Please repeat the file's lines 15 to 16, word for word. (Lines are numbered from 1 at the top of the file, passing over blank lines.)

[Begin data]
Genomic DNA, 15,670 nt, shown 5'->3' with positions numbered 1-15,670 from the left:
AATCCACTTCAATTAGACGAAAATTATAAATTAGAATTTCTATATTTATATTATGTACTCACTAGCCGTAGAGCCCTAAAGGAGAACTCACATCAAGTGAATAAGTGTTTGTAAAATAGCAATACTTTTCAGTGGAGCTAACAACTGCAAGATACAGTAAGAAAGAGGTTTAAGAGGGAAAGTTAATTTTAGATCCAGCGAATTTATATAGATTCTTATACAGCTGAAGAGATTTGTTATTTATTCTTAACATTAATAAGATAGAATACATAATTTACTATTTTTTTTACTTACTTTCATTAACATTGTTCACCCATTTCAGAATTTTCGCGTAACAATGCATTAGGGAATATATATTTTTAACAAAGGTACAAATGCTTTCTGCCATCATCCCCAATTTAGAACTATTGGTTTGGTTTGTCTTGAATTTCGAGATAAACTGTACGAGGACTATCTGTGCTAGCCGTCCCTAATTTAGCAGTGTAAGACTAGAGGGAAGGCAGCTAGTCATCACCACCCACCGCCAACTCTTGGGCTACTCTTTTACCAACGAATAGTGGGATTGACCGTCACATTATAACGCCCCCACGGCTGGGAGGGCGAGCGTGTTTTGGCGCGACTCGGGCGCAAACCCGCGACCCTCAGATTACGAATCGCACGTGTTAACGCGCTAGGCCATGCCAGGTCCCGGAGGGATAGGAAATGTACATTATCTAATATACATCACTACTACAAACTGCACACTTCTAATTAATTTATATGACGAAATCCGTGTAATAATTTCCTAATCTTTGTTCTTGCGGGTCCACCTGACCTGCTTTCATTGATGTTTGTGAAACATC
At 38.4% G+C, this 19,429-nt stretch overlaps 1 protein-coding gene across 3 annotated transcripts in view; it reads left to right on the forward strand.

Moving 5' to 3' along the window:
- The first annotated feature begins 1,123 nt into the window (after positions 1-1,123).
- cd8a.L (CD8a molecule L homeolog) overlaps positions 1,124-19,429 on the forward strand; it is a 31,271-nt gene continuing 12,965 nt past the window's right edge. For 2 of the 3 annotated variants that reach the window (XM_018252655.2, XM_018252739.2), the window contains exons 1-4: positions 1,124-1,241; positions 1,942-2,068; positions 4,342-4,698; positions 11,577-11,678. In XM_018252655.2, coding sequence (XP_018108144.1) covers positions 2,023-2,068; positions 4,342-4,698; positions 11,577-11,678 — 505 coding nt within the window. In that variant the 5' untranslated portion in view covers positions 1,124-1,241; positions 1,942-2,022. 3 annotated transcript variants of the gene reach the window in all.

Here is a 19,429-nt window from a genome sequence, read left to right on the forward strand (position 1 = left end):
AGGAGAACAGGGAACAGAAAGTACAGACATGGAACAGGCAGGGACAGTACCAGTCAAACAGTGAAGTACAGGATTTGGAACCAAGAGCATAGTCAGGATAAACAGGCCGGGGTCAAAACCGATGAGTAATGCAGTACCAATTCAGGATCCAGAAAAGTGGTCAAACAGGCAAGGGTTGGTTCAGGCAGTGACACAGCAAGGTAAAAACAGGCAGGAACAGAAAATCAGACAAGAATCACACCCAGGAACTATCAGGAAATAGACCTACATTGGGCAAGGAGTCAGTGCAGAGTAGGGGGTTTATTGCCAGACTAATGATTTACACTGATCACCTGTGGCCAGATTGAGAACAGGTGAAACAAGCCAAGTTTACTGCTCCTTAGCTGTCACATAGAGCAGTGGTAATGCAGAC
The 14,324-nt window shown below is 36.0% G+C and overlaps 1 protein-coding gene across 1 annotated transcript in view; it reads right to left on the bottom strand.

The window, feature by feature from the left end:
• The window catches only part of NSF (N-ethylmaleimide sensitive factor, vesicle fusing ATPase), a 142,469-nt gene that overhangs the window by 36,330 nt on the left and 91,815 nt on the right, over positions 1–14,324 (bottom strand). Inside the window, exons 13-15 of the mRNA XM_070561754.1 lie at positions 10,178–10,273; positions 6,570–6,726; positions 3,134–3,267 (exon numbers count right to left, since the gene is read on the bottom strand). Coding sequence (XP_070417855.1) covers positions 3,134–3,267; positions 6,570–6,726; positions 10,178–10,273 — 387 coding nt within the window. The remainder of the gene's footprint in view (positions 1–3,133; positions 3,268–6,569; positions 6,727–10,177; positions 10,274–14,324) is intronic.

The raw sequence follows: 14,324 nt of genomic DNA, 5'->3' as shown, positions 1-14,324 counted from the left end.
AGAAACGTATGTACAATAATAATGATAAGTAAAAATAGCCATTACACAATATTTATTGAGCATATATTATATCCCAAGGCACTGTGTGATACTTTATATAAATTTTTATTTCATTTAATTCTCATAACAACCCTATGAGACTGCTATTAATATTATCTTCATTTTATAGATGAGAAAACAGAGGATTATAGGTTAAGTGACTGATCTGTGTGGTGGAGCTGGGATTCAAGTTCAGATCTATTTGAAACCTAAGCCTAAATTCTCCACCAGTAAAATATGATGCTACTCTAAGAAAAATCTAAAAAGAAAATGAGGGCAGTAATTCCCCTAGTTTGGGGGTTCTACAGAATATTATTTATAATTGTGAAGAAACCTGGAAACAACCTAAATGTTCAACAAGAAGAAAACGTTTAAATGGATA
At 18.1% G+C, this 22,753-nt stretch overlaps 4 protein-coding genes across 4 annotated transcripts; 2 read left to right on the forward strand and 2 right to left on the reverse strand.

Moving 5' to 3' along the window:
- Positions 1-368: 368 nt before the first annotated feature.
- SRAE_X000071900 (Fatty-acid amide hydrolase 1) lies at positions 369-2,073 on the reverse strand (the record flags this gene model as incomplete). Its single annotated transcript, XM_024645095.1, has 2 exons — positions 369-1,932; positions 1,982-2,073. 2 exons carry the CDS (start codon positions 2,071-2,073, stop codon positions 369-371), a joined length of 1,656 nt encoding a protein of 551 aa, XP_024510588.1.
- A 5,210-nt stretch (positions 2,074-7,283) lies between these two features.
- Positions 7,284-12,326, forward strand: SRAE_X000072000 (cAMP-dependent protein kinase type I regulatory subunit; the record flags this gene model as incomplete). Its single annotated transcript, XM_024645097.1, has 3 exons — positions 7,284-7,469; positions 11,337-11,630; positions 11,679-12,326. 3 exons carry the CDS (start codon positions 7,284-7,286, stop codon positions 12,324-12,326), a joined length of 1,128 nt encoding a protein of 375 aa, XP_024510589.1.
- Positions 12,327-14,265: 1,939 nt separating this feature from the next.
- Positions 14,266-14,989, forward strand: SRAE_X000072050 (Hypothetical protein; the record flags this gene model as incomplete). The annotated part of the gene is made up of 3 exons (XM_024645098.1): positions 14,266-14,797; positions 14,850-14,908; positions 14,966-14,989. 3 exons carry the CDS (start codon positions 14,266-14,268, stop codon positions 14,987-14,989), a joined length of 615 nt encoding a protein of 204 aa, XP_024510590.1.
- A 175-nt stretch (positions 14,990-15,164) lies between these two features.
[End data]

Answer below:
Moving 5' to 3' along the window:
- Positions 1-368: 368 nt before the first annotated feature.